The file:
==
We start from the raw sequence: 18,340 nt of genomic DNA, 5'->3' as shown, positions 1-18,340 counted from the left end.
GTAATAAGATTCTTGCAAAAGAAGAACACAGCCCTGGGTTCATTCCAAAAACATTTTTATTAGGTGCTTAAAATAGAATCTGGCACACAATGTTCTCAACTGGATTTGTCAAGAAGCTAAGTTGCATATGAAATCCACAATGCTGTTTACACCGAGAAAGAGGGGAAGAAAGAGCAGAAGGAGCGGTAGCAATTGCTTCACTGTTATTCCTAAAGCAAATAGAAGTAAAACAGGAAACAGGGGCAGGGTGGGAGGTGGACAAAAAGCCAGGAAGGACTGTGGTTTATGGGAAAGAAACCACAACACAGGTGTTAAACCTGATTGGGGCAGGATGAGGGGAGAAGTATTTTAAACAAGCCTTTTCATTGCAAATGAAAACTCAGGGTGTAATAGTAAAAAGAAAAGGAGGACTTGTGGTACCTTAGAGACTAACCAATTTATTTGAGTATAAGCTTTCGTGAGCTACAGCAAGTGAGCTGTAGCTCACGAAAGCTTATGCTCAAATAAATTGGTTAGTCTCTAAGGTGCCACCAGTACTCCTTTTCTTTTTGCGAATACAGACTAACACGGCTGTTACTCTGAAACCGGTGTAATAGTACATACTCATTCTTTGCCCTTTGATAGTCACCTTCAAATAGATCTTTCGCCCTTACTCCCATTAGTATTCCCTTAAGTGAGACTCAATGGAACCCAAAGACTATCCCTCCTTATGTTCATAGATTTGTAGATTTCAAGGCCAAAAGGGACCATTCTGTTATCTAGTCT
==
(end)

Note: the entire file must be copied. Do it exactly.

We start from the raw sequence: 18,340 nt of genomic DNA, 5'->3' as shown, positions 1-18,340 counted from the left end.
GTAATAAGATTCTTGCAAAAGAAGAACACAGCCCTGGGTTCATTCCAAAAACATTTTTATTAGGTGCTTAAAATAGAATCTGGCACACAATGTTCTCAACTGGATTTGTCAAGAAGCTAAGTTGCATATGAAATCCACAATGCTGTTTACACCGAGAAAGAGGGGAAGAAAGAGCAGAAGGAGCGGTAGCAATTGCTTCACTGTTATTCCTAAAGCAAATAGAAGTAAAACAGGAAACAGGGGCAGGGTGGGAGGTGGACAAAAAGCCAGGAAGGACTGTGGTTTATGGGAAAGAAACCACAACACAGGTGTTAAACCTGATTGGGGCAGGATGAGGGGAGAAGTATTTTAAACAAGCCTTTTCATTGCAAATGAAAACTCAGGGTGTAATAGTAAAAAGAAAAGGAGGACTTGTGGTACCTTAGAGACTAACCAATTTATTTGAGTATAAGCTTTCGTGAGCTACAGCAAGTGAGCTGTAGCTCACGAAAGCTTATGCTCAAATAAATTGGTTAGTCTCTAAGGTGCCACCAGTACTCCTTTTCTTTTTGCGAATACAGACTAACACGGCTGTTACTCTGAAACCGGTGTAATAGTACATACTCATTCTTTGCCCTTTGATAGTCACCTTCAAATAGATCTTTCGCCCTTACTCCCATTAGTATTCCCTTAAGTGAGACTCAATGGAACCCAAAGACTATCCCTCCTTATGTTCATAGATTTGTAGATTTCAAGGCCAAAAGGGACCATTCTGTTATCTAGTCT